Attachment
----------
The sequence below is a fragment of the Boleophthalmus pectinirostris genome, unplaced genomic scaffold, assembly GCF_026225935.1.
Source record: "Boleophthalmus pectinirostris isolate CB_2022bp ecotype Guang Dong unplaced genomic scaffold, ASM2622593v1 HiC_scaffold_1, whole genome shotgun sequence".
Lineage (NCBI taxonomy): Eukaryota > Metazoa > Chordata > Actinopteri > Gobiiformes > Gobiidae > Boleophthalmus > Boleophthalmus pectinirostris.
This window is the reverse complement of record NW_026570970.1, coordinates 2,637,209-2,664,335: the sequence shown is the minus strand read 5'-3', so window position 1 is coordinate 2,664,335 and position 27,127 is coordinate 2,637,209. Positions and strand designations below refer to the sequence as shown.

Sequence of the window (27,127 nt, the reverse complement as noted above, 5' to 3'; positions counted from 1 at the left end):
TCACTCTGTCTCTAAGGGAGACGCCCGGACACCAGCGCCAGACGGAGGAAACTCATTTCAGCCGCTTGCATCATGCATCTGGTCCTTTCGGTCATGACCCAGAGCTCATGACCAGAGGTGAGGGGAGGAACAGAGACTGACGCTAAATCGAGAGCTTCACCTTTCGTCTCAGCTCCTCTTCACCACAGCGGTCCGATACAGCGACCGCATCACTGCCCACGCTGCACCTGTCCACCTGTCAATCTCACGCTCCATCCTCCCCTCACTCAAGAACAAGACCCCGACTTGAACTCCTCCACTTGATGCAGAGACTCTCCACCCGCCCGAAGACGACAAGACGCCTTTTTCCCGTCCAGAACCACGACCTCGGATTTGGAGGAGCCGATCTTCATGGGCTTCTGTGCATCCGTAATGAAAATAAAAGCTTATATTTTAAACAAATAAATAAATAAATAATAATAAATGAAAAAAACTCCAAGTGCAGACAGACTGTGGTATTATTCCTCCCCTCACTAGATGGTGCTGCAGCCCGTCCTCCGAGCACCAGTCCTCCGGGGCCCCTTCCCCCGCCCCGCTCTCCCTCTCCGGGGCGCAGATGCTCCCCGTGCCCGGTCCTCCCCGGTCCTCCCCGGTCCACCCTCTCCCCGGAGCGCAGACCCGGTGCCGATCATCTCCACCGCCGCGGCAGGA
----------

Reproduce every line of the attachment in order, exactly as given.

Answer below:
The sequence below is a fragment of the Boleophthalmus pectinirostris genome, unplaced genomic scaffold, assembly GCF_026225935.1.
Source record: "Boleophthalmus pectinirostris isolate CB_2022bp ecotype Guang Dong unplaced genomic scaffold, ASM2622593v1 HiC_scaffold_1, whole genome shotgun sequence".
Lineage (NCBI taxonomy): Eukaryota > Metazoa > Chordata > Actinopteri > Gobiiformes > Gobiidae > Boleophthalmus > Boleophthalmus pectinirostris.
This window is the reverse complement of record NW_026570970.1, coordinates 2,637,209-2,664,335: the sequence shown is the minus strand read 5'-3', so window position 1 is coordinate 2,664,335 and position 27,127 is coordinate 2,637,209. Positions and strand designations below refer to the sequence as shown.

Sequence of the window (27,127 nt, the reverse complement as noted above, 5' to 3'; positions counted from 1 at the left end):
TCACTCTGTCTCTAAGGGAGACGCCCGGACACCAGCGCCAGACGGAGGAAACTCATTTCAGCCGCTTGCATCATGCATCTGGTCCTTTCGGTCATGACCCAGAGCTCATGACCAGAGGTGAGGGGAGGAACAGAGACTGACGCTAAATCGAGAGCTTCACCTTTCGTCTCAGCTCCTCTTCACCACAGCGGTCCGATACAGCGACCGCATCACTGCCCACGCTGCACCTGTCCACCTGTCAATCTCACGCTCCATCCTCCCCTCACTCAAGAACAAGACCCCGACTTGAACTCCTCCACTTGATGCAGAGACTCTCCACCCGCCCGAAGACGACAAGACGCCTTTTTCCCGTCCAGAACCACGACCTCGGATTTGGAGGAGCCGATCTTCATGGGCTTCTGTGCATCCGTAATGAAAATAAAAGCTTATATTTTAAACAAATAAATAAATAAATAATAATAAATGAAAAAAACTCCAAGTGCAGACAGACTGTGGTATTATTCCTCCCCTCACTAGATGGTGCTGCAGCCCGTCCTCCGAGCACCAGTCCTCCGGGGCCCCTTCCCCCGCCCCGCTCTCCCTCTCCGGGGCGCAGATGCTCCCCGTGCCCGGTCCTCCCCGGTCCTCCCCGGTCCACCCTCTCCCCGGAGCGCAGACCCGGTGCCGATCATCTCCACCGCCGCGGCAGGA